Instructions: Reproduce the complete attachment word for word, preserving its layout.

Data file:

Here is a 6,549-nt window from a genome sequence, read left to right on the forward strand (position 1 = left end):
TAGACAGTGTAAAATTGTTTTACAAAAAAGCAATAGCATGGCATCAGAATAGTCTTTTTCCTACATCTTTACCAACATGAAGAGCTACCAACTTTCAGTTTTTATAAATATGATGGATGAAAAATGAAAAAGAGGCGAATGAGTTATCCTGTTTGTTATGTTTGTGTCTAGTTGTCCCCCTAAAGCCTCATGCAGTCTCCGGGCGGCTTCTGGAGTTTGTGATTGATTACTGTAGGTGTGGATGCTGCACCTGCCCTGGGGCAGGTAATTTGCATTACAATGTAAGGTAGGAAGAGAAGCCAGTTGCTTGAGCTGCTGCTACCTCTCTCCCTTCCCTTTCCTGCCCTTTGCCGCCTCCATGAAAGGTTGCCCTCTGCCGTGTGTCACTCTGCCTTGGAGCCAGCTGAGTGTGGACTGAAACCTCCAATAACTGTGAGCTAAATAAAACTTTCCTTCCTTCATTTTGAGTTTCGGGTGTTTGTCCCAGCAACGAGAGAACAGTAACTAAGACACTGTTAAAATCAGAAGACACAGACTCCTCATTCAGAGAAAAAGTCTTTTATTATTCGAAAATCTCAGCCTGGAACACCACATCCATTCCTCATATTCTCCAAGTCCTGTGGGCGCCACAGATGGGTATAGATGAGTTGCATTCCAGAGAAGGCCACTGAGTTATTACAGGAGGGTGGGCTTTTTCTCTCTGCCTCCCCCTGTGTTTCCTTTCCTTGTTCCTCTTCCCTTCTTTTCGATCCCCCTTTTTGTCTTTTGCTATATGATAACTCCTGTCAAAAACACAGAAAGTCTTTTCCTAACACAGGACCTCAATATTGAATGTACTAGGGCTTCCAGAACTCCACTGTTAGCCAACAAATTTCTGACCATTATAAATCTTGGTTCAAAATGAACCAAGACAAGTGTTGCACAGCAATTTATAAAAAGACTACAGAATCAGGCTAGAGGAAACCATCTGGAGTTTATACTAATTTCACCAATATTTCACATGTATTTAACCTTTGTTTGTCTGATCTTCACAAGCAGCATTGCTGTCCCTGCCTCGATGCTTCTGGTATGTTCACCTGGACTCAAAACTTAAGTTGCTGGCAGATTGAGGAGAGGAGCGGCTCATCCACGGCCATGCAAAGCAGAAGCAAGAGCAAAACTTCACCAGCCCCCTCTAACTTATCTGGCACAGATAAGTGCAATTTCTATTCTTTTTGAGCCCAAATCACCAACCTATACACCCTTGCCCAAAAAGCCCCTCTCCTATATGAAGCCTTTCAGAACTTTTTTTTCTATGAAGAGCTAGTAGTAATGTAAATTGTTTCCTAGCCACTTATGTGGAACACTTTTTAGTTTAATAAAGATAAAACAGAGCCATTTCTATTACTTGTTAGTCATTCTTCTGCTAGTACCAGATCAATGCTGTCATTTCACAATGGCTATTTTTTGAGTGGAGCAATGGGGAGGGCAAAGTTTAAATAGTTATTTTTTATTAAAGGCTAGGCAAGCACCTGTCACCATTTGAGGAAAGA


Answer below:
Here is a 6,549-nt window from a genome sequence, read left to right on the forward strand (position 1 = left end):
TAGACAGTGTAAAATTGTTTTACAAAAAAGCAATAGCATGGCATCAGAATAGTCTTTTTCCTACATCTTTACCAACATGAAGAGCTACCAACTTTCAGTTTTTATAAATATGATGGATGAAAAATGAAAAAGAGGCGAATGAGTTATCCTGTTTGTTATGTTTGTGTCTAGTTGTCCCCCTAAAGCCTCATGCAGTCTCCGGGCGGCTTCTGGAGTTTGTGATTGATTACTGTAGGTGTGGATGCTGCACCTGCCCTGGGGCAGGTAATTTGCATTACAATGTAAGGTAGGAAGAGAAGCCAGTTGCTTGAGCTGCTGCTACCTCTCTCCCTTCCCTTTCCTGCCCTTTGCCGCCTCCATGAAAGGTTGCCCTCTGCCGTGTGTCACTCTGCCTTGGAGCCAGCTGAGTGTGGACTGAAACCTCCAATAACTGTGAGCTAAATAAAACTTTCCTTCCTTCATTTTGAGTTTCGGGTGTTTGTCCCAGCAACGAGAGAACAGTAACTAAGACACTGTTAAAATCAGAAGACACAGACTCCTCATTCAGAGAAAAAGTCTTTTATTATTCGAAAATCTCAGCCTGGAACACCACATCCATTCCTCATATTCTCCAAGTCCTGTGGGCGCCACAGATGGGTATAGATGAGTTGCATTCCAGAGAAGGCCACTGAGTTATTACAGGAGGGTGGGCTTTTTCTCTCTGCCTCCCCCTGTGTTTCCTTTCCTTGTTCCTCTTCCCTTCTTTTCGATCCCCCTTTTTGTCTTTTGCTATATGATAACTCCTGTCAAAAACACAGAAAGTCTTTTCCTAACACAGGACCTCAATATTGAATGTACTAGGGCTTCCAGAACTCCACTGTTAGCCAACAAATTTCTGACCATTATAAATCTTGGTTCAAAATGAACCAAGACAAGTGTTGCACAGCAATTTATAAAAAGACTACAGAATCAGGCTAGAGGAAACCATCTGGAGTTTATACTAATTTCACCAATATTTCACATGTATTTAACCTTTGTTTGTCTGATCTTCACAAGCAGCATTGCTGTCCCTGCCTCGATGCTTCTGGTATGTTCACCTGGACTCAAAACTTAAGTTGCTGGCAGATTGAGGAGAGGAGCGGCTCATCCACGGCCATGCAAAGCAGAAGCAAGAGCAAAACTTCACCAGCCCCCTCTAACTTATCTGGCACAGATAAGTGCAATTTCTATTCTTTTTGAGCCCAAATCACCAACCTATACACCCTTGCCCAAAAAGCCCCTCTCCTATATGAAGCCTTTCAGAACTTTTTTTTCTATGAAGAGCTAGTAGTAATGTAAATTGTTTCCTAGCCACTTATGTGGAACACTTTTTAGTTTAATAAAGATAAAACAGAGCCATTTCTATTACTTGTTAGTCATTCTTCTGCTAGTACCAGATCAATGCTGTCATTTCACAATGGCTATTTTTTGAGTGGAGCAATGGGGAGGGCAAAGTTTAAATAGTTATTTTTTATTAAAGGCTAGGCAAGCACCTGTCACCATTTGAGGAAAGA